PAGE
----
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2001 USENIX Annual Technical Conference, June 25-30, 2001, Boston, MA
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Technical Sessions: Thurs., June 28 | Fri., June 29 | Sat., June 30 | All in one file | FREENIX only
FRIDAY, JUNE 29, 2001
9:00 am - 10:30 am

Salon E

Security for E-Voting in Public Elections
Avi Rubin, AT&T Labs–:Research

In this talk I will discuss the security considerations for remote electronic voting in public elections. In particular, I'll examine the feasibility of running national federal elections over the Internet. The focus of this talk is on the limitations of the current deployed infrastructure in terms of the security of the hosts and the Internet itself. I will conclude that at present, our infrastructure is inadequate for remote Internet voting.

Salon G

User Environment
Session Chair: Ken Coar, The Apache Software Foundation/IBM

Sandboxing Applications
Vassilis Prevelakis, University of Pennsylvania, and Diomidis Spinellis, Athens University

Building a Secure Web Browser
Sotiris Ioannidis, University of Pennsylvania, and Steven M. Bellovin, AT&T Labs–Research

Citrus Project: True Multilingual Support for BSD Operating Systems
Jun-ichiro itojun Hagino, Internet Initiative Japan Inc.

10:30 am - 11:00 am   Break
11:00 am - 12:30 pm

Salon F

Session Chair: Yoonho Park, ReefEdge, Inc.

Reverse-Engineering Instruction Encodings
Wilson C. Hsieh, University of Utah; Dawson Engler, Stanford University; and Godmar Back, University of Utah

An Embedded Error Recovery and Debugging Mechanism for Scripting Language Extensions
David M. Beazley, University of Chicago

Interactive Simultaneous Editing of Multiple Text Regions
Robert C. Miller and Brad A. Myers, Carnegie Mellon University

Salon E

Online Privacy: Promise or Peril?
Lorrie Faith Cranor, AT&T Labs--Research

This talk will discuss the privacy concerns raised by online data-collection practices, as well as the efforts to address these concerns through laws, self-regulation, and technology. The talk will focus on the emerging Platform for Privacy Preferences (P3P) standard. P3P-enabled Web sites make statements about how they handle user data available in a machine-readable (XML) format. P3P-enabled browsers can "read" these statements automatically and compare them to the user's privacy preferences.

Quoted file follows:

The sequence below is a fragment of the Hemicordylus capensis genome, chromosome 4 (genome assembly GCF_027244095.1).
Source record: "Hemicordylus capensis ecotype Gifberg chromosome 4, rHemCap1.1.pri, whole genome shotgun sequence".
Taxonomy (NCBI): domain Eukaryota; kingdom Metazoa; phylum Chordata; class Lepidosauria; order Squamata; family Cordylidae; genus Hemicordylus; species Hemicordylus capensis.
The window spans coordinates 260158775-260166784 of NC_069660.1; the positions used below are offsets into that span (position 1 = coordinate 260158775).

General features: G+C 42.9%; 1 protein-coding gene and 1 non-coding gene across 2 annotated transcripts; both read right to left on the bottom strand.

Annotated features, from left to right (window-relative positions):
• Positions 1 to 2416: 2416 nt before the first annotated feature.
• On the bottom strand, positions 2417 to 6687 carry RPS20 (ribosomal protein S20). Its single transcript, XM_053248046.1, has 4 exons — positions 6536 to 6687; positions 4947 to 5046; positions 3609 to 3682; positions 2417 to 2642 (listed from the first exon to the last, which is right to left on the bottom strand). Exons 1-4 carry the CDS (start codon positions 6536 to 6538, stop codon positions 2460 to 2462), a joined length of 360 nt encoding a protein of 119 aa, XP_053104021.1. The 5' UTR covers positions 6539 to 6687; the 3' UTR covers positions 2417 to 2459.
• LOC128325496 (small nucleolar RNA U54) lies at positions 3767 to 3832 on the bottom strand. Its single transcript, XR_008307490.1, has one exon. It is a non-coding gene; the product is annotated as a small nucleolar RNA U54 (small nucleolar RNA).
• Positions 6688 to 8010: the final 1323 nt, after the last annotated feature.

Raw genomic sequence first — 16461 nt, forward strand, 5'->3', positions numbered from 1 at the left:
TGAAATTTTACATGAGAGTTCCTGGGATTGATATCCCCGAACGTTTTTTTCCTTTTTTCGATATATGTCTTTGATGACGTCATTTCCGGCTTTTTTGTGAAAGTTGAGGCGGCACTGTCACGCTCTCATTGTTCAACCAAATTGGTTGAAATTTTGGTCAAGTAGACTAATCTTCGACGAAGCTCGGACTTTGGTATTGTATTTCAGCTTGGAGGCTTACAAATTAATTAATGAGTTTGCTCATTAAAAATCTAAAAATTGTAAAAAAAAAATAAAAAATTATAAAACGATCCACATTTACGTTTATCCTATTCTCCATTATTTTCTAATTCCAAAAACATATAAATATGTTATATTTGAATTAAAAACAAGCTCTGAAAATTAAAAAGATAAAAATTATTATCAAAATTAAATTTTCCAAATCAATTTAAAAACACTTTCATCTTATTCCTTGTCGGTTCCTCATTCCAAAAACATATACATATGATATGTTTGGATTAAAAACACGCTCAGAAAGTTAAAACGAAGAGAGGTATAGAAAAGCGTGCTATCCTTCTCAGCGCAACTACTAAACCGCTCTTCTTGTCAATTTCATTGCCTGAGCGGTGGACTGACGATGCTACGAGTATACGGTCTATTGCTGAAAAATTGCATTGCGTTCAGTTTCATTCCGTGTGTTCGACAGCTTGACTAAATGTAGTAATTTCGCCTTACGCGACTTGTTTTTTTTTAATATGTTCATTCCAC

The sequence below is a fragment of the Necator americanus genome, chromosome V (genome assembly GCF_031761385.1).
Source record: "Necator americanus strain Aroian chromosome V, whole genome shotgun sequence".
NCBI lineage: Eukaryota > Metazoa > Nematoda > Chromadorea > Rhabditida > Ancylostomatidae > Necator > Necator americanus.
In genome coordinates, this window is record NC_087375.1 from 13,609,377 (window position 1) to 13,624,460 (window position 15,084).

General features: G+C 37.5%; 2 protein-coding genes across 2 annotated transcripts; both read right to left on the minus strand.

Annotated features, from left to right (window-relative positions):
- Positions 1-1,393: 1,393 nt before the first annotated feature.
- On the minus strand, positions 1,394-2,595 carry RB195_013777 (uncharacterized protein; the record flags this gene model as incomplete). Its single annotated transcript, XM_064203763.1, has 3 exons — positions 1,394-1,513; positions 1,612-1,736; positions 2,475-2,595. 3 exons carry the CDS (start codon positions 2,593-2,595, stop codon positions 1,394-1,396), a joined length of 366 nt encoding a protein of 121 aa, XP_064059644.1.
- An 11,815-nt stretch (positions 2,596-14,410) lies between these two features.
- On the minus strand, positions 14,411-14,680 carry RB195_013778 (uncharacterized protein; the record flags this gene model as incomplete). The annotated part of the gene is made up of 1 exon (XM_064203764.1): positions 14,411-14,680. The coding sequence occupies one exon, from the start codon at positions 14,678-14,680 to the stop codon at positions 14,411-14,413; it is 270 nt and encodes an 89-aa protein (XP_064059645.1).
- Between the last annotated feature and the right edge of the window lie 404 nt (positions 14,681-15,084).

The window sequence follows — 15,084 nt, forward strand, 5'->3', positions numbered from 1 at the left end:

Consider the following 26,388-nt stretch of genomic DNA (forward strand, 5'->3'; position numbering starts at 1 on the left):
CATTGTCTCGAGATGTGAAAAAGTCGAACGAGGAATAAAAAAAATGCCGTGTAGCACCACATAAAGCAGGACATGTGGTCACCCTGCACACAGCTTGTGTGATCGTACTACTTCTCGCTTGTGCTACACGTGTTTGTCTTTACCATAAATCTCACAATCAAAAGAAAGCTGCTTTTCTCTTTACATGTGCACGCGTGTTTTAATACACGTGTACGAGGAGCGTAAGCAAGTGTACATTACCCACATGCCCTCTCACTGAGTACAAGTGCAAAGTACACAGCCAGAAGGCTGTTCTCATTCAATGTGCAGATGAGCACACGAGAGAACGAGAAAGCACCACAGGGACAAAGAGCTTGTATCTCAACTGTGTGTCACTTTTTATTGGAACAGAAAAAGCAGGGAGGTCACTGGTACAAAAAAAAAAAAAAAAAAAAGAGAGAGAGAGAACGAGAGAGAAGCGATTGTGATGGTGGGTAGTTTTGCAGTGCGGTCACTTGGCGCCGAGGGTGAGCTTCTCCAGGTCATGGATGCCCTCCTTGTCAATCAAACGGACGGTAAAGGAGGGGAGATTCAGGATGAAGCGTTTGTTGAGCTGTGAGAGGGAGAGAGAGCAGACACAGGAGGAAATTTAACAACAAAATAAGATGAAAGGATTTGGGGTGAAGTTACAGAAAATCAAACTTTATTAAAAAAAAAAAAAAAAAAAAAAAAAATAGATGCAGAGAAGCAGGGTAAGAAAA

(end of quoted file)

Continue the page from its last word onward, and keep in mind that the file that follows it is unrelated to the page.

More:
Salon G

Session Chair: Drew Gallatin, Duke/FreeBSD

Kqueue–A Generic and Scalable Event Notification Facility
Jonathan Lemon, FreeBSD Project

Improving the FreeBSD SMP Implementation
Greg Lehey, IBM LTC Ozlabs

Page Replacement in Linux 2.4 Memory Management
Rik van Riel, Conectiva Inc.

12:30 pm - 2:00 pm   Lunch (on your own)
2:00 pm - 3:30 pm

Salon F

Web Servers
Session Chair: Mohit Aron, Zambeel Inc.

High-Performance Memory-Based Web Servers: Kernel and User-Space Performance
Philippe Joubert, ReefEdge Inc.; Robert King, IBM Research; Richard Neves, ReefEdge Inc.; Mark Russinovich, Winternals Software; and John M. Tracey, IBM Research

Kernel Mechanisms for Service Differentiation in Overloaded Web Servers
Thiemo Voigt, Swedish Institute of Computer Science; Renu Tewari and Douglas Freimuth, IBM T.J. Watson Research Center; and Ashish Mehra, iScale Networks

Storage Management for Web Proxies
Elizabeth Shriver and Eran Gabber, Bell Labs; Lan Huang, SUNY Stony Brook; and Christopher A. Stein, Harvard University

Salon E

Getting to Grips with Secure DNS
Jim Reid, Nominum, Inc.

Secure DNS (DNSSEC) has been developed as a way of validating the data in the DNS and preventing spoofing attacks. The protocol uses public-key cryptography to digitally sign DNS traffic. This talk explains the new resource records that have been added to the DNS and how to use the tools in BIND9 that are provided for creating and maintaining signed zones. The practical and operational problems of deploying DNSSEC, notably key management, will also be discussed.

Salon G

Session Chair: Clem Cole, Paceline Systems Corp.

User-Level Extensibility in the Mona File System
Paul W. Schermerhorn, Robert J. Minerick, Peter Rijks, and Vincent W. Freeh, University of Notre Dame

Volume Managers in Linux
David Teigland and Heinz Mauelshagen, Sistina Software, Inc.

The Design and Implementation of a Transparent Cryptographic File System for UNIX
Giuseppe Cattaneo, Luigi Catuogno, Aniello Del Sorbo, and Pino Persiano, Università di Salerno

3:30 pm - 4:00 pm   Break
4:00 pm - 5:30 pm

Salon F

Work-in-Progress Reports
Session Chair: Greg Ganger, Carnegie Mellon University

Short, pithy, and fun, Work-in-Progress reports introduce interesting new or ongoing work. If you have work you would like to share or a cool idea that's not quite ready for publication, send a one- or two-paragraph summary to We are particularly interested in presenting students' work. A schedule of presentations will be posted at the conference, and the speakers will be notified in advance. Work-in-Progress reports are five-minute presentations; the time limit will be strictly enforced.

Salon E

Active Content: Really Neat Technology or Impending Disaster?
Charlie Kaufman, Iris Associates

From Java-enabled Web pages to self-extracting zip files, the world has become addicted to active content. This powerful technique improves data compression, CPU and network efficiency, and interactive user interfaces. The price? It's nearly impossible to make secure. This talk discusses surprising places we use active content, the security threats we are ignoring, and what we as individuals and as a community can do about it.

Salon G

Work-in-Progress Reports
Session Chair: Greg Ganger, Carnegie Mellon University

See the General Track (column 1) for a description of this shared session.

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